A room full of jaded hacks from all corners of the globe isn’t exactly a comedian’s dream audience. Add to this the fact that the press conference is actually scripted, all questions having been submitted in advance, making the assembled journos little more than unpaid background artistes for the filming of a DVD extra. Worse still, they’ve been kept waiting in a hot room in London’s Dorchester Hotel for over an hour with no food except for biscuits and no booze; there are only so many cups of coffee one can drink. And yet, when finally Borat – AKA actor and comedian Sacha Baron Cohen –deigns to appear, he has people falling off their chairs laughing.
“You are Scottish, like Braveheart?
Like anti-Jew warrior Melvin Gibson.”
Preceded on stage by Azamat Bagatov (played by Californian-born character actor Ken Davitian), Borat’s overweight producer whose eyebrows are, alarmingly, even bigger today than in the film, Borat bounds into the room, glad-handing those sitting on the aisle and, in the case of one lucky man, giving out an enthusiastic kiss.
“Jagshemash!” he booms from behind a podium, in front of which stand auto-cue screens; so much for Baron Cohen the master improviser. Much of his resolutely un-PC material has been heard before at other press conferences available online, as have some of his put-downs to members of the press asking questions.
“Hello, little boy,” he addresses a diminutive woman with short hair, or, on hearing a Scottish accent, he remarks, “You are Scottish, like Braveheart? Like anti-Jew warrior Melvin Gibson.”
To a room full of people for whom this is a job of work, it does feel slightly pointless, especially when he keeps to Borat’s persona by refusing to answer questions from a woman. The journo in question, wearily and reluctantly, plays along with the pantomime of getting a male colleague to pass on the message. Even so, there’s no doubting that, recycled though his material is, it’s hilarious.
“Very popular in Kazakhstan is singing transvestite Madonna. He really looks like a womans! Only thing that give him away is his huge hands.”
Or, when asked if he’d consider going out with a British girl, he answers that he’s particular keen to make the acquaintance of “Welsh prostitute, Charlotte Church”.
It’s a surreal day, that’s for sure, but not one that does justice to Borat’s movie – a semi-improvised road-trip that sees Borat’s racism, anti-Semiticism, ignorance and misogyny used as a tool to hold a mirror up to modern America’s prejudices. In a hotel room in London, it’s amusing and risqué, but that’s not the whole Borat story.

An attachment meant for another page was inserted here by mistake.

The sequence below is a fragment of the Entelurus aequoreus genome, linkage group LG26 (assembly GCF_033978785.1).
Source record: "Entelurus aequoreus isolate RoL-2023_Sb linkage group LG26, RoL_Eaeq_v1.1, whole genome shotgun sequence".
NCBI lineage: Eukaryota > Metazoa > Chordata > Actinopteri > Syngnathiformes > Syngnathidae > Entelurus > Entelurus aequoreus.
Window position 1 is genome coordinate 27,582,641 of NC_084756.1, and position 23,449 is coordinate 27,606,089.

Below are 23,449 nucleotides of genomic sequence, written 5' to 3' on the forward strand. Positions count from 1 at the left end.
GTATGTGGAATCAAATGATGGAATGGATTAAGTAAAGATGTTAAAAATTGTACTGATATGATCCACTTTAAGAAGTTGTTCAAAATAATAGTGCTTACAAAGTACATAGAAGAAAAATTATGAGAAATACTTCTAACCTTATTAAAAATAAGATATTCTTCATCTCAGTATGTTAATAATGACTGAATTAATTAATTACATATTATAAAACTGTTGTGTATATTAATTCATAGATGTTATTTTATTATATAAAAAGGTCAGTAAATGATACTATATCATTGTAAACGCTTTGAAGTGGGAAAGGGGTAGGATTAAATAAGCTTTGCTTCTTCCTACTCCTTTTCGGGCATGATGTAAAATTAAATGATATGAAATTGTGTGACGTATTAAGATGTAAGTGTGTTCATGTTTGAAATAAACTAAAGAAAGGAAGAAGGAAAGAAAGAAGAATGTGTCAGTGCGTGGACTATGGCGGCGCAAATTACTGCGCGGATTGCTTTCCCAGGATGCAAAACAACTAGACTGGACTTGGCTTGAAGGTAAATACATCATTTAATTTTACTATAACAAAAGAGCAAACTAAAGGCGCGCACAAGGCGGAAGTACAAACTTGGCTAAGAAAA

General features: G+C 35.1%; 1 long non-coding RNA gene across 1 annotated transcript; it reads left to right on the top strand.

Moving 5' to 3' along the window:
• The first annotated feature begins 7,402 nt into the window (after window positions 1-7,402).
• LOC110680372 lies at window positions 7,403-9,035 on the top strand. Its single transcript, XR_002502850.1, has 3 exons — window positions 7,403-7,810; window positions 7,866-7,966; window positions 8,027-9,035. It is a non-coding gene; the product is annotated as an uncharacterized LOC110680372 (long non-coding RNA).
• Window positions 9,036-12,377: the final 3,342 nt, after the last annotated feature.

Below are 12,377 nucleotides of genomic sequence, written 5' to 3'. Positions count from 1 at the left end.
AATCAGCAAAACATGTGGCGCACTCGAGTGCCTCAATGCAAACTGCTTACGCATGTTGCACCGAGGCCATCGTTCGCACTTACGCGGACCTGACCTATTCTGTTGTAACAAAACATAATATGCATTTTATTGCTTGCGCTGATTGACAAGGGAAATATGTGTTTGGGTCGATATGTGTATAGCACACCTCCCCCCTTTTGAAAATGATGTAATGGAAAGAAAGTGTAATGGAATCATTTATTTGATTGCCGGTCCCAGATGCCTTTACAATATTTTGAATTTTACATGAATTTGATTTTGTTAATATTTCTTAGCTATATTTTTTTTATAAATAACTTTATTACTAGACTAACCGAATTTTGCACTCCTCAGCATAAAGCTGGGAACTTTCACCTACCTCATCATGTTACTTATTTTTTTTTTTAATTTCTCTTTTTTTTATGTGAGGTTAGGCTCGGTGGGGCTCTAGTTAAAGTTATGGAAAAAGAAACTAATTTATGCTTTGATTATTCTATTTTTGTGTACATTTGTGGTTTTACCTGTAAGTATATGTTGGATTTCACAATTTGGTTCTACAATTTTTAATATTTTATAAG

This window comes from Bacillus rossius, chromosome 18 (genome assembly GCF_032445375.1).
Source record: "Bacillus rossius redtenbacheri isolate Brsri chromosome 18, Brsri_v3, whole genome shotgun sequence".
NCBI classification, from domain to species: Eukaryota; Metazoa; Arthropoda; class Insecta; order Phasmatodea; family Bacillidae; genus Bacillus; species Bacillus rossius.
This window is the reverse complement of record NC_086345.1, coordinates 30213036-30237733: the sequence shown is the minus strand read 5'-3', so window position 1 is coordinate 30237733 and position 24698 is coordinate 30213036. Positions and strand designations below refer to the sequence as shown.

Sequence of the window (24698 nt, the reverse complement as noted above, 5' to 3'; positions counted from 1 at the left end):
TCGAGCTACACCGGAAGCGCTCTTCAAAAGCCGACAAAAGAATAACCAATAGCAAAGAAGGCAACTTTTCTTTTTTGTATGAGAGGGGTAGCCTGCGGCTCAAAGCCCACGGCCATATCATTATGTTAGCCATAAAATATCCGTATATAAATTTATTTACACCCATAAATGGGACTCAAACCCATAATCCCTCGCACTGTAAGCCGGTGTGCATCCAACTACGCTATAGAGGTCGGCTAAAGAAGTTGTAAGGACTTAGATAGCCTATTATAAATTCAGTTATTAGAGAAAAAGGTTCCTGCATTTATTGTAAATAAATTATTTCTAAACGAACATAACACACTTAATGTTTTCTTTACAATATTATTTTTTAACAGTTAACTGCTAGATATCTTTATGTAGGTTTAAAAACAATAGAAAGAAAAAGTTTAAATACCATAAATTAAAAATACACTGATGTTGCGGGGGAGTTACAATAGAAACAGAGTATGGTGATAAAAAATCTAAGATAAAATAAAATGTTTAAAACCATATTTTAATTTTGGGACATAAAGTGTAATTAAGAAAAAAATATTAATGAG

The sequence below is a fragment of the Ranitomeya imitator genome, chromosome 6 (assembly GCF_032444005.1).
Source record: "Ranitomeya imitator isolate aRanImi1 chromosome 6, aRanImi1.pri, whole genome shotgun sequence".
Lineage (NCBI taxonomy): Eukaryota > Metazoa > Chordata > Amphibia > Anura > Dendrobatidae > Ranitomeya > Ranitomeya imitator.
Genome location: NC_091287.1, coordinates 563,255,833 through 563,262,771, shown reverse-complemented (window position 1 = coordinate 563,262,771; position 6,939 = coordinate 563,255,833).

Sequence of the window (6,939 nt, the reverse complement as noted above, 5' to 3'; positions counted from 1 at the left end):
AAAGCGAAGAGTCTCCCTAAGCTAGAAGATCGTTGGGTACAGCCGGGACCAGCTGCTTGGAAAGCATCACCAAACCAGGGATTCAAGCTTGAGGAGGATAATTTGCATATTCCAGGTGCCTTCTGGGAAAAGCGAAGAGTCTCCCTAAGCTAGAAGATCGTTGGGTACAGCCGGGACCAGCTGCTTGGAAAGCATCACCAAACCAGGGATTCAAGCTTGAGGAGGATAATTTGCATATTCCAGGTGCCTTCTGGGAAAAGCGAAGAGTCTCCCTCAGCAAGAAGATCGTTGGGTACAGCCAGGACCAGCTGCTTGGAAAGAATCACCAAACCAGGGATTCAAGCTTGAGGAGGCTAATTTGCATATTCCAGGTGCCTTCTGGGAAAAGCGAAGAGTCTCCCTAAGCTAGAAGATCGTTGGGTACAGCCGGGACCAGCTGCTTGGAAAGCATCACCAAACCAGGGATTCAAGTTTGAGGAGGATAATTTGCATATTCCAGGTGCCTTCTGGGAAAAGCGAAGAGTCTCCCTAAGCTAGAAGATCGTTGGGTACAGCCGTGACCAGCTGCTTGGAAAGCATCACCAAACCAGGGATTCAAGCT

Borat started out life as a minor character on Channel 4’s Da Ali G Show, Baron Cohen’s chatshow format for his wannabe gangsta persona, Ali G. When the show was picked up by HBO in the US, Baron Cohen suddenly started swimming with the big fish in Hollywood’s comedy pond. It was director/producer Jay Roach (Meet The Parents, the Austin Powers movies) who first saw the potential of giving Borat his own film.
“We saw an opportunity to do a film that was bold, subversive and fresh,” he tells The Big Issue. “We wanted to transplant the reality TV show, which has Sacha in character, interacting with real people. Then, we created a story that supports a feature film.”
Writers Peter Baynham (I’m Alan Partridge), Anthony Hines (Dennis Pennis, Da Ali G Show) and Dan Mazer (also executive producer) were recruited to provide a basic storyline. But there was no script – the movie was an audacious experiment to bring a fictional character crashing into our world. Real events with real people push the film’s fictional story, and when scenes played out in unexpected ways, the team had to rewrite the outline. As director, Roach brought in Larry Charles, a man best known for Seinfeld and its wholly improvised spin-off, Curb Your Enthusiasm. The result is possibly the funniest, darkest, most compellingly subversive film ever made.
“I think what Sacha does in this film is revolutionary,” agrees Roach. “He’s created a totally believable, hilarious, fish-out-of-water character. Then Sacha takes Borat into often dangerous predicaments with real people who have to believe that Borat is authentic the entire time – or else Sacha could face serious consequences.”
As it was, the production’s guerrilla-style filmmaking involved the cops on numerous occasions. A warrant was issued for Baron Cohen’s arrest in New York, after he – as Borat – ran naked through a hotel waving a rubber fist-shaped dildo. While he narrowly avoided incarceration, producer Monica Levinson and production manager Dale Stern didn’t fare so well, thrown in a cell by the NYPD for ‘borrowing’ a phone, alarm clock and comforter from a local hotel to use as props. Even though the filmmakers had a location agreement and a $5 million insurance policy, the police went ahead with the arrests. To protect his colleagues, Stern ate a sheet listing the names and phone numbers of the film’s crew.
“Monica and Dale’s night in jail raised the bar for a filmmaker sacrificing for his or her art,” says Roach admiringly.
Baron Cohen no doubt has similar stories, especially as he reportedly r#main#d as Borat even when being beaten to the ground by security guards. But his insistence on staying in character and refusal to appear before the press as himself, while no doubt th# k#y to his fantastic performance, is intensely frustrating. Back in the Dorchester, the final question comes from a man who tells Borat that he’s from Israel.
“What?!” rails Borat, horrified. “Do not attack! I see your claws!”
Even though everyone in the room is in on the joke and knows that Baron Cohen is himself Jewish, a palpable sense of unease still comes to the room. And then it hits: we’re in a room watching a man who, unapologetically, is coming out with anti-Semitic bile that Hitler or Bin Laden might baulk at. And – this is Baron Cohen’s genius – we’re all laughing our asses off.